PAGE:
9 MAY 1885, Page 3

A reversal by the Court of Appeal on Monday of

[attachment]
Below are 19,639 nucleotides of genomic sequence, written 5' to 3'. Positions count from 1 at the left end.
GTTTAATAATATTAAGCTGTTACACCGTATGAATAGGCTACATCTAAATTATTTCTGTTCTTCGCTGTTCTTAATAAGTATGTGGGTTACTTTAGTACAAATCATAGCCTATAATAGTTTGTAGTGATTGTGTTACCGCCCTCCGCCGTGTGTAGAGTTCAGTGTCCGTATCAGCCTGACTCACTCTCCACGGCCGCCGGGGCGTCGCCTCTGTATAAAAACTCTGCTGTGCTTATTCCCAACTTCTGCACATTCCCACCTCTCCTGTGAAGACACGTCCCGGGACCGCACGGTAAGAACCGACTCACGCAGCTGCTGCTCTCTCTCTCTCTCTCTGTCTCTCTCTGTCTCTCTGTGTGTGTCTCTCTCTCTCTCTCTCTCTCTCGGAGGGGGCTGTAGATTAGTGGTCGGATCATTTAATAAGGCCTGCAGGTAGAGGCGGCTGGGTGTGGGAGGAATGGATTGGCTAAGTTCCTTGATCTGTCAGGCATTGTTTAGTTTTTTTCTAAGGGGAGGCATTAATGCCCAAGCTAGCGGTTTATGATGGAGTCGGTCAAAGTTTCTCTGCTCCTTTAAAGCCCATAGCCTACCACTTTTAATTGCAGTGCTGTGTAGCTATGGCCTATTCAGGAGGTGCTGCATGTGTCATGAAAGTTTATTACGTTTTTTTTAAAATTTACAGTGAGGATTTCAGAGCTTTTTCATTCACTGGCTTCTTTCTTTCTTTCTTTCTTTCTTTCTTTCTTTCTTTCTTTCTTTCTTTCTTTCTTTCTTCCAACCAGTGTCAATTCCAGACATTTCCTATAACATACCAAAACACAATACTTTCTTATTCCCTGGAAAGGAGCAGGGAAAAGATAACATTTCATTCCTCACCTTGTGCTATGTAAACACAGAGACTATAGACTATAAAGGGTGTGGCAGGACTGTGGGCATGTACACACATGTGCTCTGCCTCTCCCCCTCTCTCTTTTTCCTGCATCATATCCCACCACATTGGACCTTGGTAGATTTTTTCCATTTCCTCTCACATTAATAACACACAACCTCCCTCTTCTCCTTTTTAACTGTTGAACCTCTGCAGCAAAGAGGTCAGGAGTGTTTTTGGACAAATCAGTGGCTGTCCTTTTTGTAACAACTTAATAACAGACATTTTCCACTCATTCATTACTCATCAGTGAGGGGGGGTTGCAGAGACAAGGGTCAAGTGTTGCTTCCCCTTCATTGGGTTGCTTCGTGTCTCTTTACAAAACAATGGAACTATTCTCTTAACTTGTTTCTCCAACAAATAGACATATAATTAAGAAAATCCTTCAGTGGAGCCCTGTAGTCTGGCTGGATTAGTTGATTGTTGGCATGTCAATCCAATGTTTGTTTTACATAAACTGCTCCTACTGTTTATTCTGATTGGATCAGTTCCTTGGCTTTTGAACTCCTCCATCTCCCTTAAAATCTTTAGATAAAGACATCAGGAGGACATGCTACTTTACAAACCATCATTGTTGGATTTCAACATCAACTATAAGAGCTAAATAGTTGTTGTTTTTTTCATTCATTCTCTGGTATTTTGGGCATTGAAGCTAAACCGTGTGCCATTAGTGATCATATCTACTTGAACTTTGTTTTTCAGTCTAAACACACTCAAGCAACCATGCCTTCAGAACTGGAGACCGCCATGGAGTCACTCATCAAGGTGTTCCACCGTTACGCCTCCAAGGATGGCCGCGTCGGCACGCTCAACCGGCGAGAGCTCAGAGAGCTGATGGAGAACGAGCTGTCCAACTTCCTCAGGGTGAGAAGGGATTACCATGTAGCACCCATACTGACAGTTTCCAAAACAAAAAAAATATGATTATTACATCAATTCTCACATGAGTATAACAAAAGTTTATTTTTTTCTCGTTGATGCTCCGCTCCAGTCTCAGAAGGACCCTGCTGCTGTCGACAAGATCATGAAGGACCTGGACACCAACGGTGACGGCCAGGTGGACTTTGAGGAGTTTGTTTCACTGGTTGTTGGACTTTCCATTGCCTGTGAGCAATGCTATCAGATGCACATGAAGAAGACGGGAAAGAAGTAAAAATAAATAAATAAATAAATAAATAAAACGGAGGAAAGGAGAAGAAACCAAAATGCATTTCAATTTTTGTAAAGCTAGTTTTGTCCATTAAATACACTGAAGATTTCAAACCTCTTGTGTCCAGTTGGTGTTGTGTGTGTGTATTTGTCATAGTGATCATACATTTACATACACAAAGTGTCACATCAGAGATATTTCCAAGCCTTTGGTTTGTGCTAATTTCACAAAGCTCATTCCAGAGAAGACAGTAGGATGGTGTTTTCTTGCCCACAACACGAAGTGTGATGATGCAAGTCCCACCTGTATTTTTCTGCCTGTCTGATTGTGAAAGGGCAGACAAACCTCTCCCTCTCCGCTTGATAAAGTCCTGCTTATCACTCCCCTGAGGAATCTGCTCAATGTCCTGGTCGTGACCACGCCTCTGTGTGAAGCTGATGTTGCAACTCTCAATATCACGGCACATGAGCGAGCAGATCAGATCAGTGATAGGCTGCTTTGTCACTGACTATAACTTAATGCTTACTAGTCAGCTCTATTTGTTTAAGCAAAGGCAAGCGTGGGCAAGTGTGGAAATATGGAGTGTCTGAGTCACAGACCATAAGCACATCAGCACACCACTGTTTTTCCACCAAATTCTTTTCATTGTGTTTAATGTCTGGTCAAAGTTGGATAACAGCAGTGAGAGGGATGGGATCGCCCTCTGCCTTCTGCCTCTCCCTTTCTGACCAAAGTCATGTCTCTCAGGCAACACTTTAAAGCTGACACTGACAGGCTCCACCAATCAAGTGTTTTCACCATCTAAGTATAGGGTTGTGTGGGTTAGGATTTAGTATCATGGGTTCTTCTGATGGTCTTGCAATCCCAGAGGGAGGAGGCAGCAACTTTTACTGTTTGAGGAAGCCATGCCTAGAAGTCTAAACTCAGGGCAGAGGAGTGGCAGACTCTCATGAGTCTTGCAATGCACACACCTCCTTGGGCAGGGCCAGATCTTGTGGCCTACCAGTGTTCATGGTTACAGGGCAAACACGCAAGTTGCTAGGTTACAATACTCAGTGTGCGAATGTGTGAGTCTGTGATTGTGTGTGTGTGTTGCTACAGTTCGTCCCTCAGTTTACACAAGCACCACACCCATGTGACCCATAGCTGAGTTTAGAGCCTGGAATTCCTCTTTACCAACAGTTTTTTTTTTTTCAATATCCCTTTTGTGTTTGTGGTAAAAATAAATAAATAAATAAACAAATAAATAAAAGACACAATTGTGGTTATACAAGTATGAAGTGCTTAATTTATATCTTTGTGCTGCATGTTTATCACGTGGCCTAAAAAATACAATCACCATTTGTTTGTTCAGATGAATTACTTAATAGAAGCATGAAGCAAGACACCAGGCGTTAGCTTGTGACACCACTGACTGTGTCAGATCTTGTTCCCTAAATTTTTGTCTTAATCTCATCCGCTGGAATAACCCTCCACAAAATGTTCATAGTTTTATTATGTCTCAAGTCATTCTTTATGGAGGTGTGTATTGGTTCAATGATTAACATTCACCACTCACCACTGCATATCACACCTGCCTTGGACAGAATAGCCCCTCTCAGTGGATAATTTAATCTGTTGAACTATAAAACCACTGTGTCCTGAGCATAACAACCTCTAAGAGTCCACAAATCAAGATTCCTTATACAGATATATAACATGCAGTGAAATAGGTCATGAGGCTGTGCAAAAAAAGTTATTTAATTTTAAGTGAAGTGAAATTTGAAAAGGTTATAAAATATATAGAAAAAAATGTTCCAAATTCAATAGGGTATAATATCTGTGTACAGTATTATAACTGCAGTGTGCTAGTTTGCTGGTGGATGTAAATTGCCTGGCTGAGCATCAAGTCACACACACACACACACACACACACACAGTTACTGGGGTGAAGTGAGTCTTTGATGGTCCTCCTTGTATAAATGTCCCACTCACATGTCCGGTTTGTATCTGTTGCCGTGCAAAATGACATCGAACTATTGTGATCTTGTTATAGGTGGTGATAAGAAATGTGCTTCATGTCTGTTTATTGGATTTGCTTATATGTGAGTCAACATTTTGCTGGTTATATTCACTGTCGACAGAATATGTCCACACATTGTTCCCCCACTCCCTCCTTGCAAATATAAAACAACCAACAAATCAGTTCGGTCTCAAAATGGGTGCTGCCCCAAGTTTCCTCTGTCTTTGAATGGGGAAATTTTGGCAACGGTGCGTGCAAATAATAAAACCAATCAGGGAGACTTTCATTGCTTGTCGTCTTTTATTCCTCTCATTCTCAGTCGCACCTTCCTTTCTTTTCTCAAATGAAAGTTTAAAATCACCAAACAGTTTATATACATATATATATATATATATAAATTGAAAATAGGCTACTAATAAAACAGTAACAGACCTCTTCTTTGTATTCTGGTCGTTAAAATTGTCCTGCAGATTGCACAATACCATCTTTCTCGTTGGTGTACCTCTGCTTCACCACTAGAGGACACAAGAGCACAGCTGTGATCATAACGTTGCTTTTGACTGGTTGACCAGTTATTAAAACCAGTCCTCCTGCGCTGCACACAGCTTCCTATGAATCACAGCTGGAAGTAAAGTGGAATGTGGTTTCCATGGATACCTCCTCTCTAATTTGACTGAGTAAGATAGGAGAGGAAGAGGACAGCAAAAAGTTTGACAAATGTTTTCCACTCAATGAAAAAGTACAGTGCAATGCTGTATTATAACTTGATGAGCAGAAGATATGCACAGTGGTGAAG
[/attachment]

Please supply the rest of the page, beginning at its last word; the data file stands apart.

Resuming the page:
the decision pronounced by Baron Huddleston and Mr. Justice Grove on the case of the Lewes Magistrates who were declared by those Judges to have given an order for the apprehension of Mr. Hillman as a lunatic, without jurisdiction, will excite general surprise. The reversal is the more remarkable because the Lord Chief Justice gave judgment in favour of confirming the decision of the Court below, so that two Judges, Sir James Hannan and Lord Justice Lindley (forming the majority of the Court of Appeal) have in fact reversed the decision of three Judges, the Lord Chief Justice, Mr. Justice Grove, and Baron Haddleston, who concurred in holding that the Lewes Magistrates gave an order for the detention of Mr. Hillman without having so complied with the conditions of the statute as to have any jurisdiction in the case. The Lord Chief Justice stated the case with great force. "The statute," he said, "authorises interference as to persons not dangerous to themselves or others, but who would yet properly be the subjects of proper care and control. But then, liberty is only to be interfered with as the statute directs. And what does it direct? First, there is to be an information on oath to a Justice, who is to make an examination of the alleged lunatic, or under his hand make an order authorising the medical man to make an examination and report to him ; and then there is to be an order under his hand directing the alleged lunatic to be brought before two Justices. In the present case, none of these things were done ; and I am of opinion that these are conditions precedent to the exercise of the jurisdiction, as a protection, carefully enacted, in defence of the liberty of the subject, and that a person is not to be brought before Magistrates unless those conditions have been fulfilled."